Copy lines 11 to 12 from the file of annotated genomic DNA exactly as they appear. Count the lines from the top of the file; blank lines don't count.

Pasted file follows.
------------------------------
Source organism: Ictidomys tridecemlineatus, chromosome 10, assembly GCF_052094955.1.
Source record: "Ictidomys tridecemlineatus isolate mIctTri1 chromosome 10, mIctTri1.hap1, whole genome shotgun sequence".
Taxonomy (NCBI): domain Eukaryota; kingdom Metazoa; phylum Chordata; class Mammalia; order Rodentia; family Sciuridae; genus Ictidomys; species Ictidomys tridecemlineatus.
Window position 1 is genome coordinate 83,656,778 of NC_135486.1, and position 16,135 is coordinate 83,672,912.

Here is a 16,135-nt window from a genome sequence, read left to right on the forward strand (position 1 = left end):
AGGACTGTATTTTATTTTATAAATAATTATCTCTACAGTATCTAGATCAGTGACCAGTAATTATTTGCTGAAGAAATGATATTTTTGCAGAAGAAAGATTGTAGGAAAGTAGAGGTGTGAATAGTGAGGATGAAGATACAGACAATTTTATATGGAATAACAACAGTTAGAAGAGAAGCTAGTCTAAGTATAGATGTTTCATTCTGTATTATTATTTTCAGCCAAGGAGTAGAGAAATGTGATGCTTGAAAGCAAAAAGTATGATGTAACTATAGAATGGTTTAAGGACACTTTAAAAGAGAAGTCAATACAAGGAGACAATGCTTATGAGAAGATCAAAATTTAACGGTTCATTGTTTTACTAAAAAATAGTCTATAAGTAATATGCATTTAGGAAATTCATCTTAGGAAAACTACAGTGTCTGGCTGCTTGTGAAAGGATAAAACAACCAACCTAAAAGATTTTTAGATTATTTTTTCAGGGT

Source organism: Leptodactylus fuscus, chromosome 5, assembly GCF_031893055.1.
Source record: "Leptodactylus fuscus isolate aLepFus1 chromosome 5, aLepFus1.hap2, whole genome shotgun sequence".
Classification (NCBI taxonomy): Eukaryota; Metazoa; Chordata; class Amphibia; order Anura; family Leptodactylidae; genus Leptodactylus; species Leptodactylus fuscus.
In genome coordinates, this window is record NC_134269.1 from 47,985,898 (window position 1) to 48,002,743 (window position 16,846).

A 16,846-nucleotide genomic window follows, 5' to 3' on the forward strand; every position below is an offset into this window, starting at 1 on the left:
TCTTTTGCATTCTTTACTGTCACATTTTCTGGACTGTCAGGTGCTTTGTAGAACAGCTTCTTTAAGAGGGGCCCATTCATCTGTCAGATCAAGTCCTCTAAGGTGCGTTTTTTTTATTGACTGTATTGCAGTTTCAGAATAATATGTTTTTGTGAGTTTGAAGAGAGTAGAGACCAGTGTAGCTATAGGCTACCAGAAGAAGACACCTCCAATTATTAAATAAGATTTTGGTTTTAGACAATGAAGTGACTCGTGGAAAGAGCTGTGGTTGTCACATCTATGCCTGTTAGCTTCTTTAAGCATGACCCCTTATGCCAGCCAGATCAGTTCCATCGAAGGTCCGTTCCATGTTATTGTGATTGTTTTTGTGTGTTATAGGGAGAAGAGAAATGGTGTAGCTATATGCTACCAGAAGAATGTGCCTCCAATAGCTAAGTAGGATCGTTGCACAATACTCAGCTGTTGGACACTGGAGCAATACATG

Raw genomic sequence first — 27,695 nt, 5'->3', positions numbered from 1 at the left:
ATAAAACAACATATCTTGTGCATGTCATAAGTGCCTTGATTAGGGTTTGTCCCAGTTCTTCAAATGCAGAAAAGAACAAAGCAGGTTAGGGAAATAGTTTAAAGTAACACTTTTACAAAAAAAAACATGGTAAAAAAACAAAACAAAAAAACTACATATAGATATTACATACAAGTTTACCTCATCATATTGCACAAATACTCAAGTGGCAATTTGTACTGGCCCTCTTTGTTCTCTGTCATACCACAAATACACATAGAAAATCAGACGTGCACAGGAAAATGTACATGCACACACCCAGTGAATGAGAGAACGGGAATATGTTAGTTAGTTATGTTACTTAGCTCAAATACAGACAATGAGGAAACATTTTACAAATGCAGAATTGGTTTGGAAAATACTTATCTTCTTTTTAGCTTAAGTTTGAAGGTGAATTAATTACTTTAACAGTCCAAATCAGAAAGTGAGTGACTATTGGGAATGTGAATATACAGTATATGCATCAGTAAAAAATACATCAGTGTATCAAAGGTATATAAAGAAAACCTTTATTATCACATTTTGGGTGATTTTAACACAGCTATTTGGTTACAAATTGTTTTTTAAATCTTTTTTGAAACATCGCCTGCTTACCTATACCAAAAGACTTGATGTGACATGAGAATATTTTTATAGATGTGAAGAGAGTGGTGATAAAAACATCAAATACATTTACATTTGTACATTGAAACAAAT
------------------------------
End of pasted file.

A 16,846-nucleotide genomic window follows, 5' to 3' on the forward strand; every position below is an offset into this window, starting at 1 on the left:
TCTTTTGCATTCTTTACTGTCACATTTTCTGGACTGTCAGGTGCTTTGTAGAACAGCTTCTTTAAGAGGGGCCCATTCATCTGTCAGATCAAGTCCTCTAAGGTGCGTTTTTTTTATTGACTGTATTGCAGTTTCAGAATAATATGTTTTTGTGAGTTTGAAGAGAGTAGAGACCAGTGTAGCTATAGGCTACCAGAAGAAGACACCTCCAATTATTAAATAAGATTTTGGTTTTAGACAATGAAGTGACTCGTGGAAAGAGCTGTGGTTGTCACATCTATGCCTGTTAGCTTCTTTAAGCATGACCCCTTATGCCAGCCAGATCAGTTCCATCGAAGGTCCGTTCCATGTTATTGTGATTGTTTTTGTGTGTTATAGGGAGAAGAGAAATGGTGTAGCTATATGCTACCAGAAGAATGTGCCTCCAATAGCTAAGTAGGATCGTTGCACAATACTCAGCTGTTGGACACTGGAGCAATACATG